Last week the uniquely passionate and exceptionally gifted Ada Louise Huxtable passed away at the age of 91. For more than 65 years she had been one of the most influential and respected voices of the world of architecture as the critic for the New York Times, and later the Wall Street Journal, and as a writer of several internationally acclaimed books, such as a biography of Frank Lloyd Wright. She was awarded the first Pulitzer Prize for criticism in 1970.
Michael Kimmelmann of the NY Times describes the remarkable impact of her obversations: “Like many others who grew up reading her, I gained a sense of the central role of architecture and urbanism in civic life and culture from the urgency of her writing, which came down to meditations on how we live and what kind of legacy we wish to leave.” (The New York Times, January 8, 2013)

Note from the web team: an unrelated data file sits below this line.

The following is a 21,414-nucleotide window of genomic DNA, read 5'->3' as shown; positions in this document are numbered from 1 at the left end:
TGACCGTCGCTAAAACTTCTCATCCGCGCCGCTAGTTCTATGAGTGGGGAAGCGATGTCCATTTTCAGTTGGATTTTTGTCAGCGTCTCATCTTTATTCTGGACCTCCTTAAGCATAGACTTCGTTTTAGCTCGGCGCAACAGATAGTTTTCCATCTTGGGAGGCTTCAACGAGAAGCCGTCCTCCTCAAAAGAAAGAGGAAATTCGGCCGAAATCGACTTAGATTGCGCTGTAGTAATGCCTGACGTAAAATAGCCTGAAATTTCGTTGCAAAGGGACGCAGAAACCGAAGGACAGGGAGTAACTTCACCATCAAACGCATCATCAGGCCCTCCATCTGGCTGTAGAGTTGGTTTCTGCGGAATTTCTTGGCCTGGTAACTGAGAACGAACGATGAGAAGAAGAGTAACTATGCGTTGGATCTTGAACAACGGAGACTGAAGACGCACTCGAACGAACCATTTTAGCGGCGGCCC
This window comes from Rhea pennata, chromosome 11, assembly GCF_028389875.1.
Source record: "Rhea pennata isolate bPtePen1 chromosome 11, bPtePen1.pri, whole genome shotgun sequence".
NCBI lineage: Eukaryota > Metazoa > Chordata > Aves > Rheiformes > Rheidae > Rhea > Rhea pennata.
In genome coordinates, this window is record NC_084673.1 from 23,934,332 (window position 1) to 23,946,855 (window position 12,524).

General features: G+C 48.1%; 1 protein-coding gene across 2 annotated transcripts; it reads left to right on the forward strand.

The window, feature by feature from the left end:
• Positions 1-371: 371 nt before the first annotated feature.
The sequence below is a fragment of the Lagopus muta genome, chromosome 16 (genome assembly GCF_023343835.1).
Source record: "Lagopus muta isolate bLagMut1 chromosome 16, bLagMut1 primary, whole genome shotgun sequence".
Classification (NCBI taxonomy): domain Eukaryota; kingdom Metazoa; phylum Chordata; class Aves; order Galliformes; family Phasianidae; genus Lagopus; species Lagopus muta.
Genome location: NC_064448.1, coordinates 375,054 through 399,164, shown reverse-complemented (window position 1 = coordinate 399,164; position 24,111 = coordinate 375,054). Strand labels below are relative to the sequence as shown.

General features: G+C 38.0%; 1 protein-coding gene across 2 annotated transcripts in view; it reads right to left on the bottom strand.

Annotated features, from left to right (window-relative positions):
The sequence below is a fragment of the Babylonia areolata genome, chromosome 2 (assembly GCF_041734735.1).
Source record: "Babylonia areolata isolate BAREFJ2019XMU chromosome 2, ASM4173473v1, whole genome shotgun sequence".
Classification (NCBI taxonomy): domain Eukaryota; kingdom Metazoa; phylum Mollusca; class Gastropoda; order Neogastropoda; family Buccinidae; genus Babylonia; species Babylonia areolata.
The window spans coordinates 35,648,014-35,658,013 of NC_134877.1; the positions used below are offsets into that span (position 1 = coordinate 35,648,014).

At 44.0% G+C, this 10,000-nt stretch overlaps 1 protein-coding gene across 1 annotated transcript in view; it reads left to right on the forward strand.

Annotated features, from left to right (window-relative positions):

In her distinctive work Mrs Huxtable leaves us deep insights into the dedicated role and ever changing cycle of architecture, a city’s social equity and sustainability requirements and the moral responsibilities inherently connected to the task of designing, revitalizing or erecting a building.
Bildnachweis: © The New Yorker – Alan Dunn (6/15/1968)
Read fellow architecture critic Paul Goldberger’s appreciation of Ada Louise Huxtable in 1996: www.paulgoldberger.com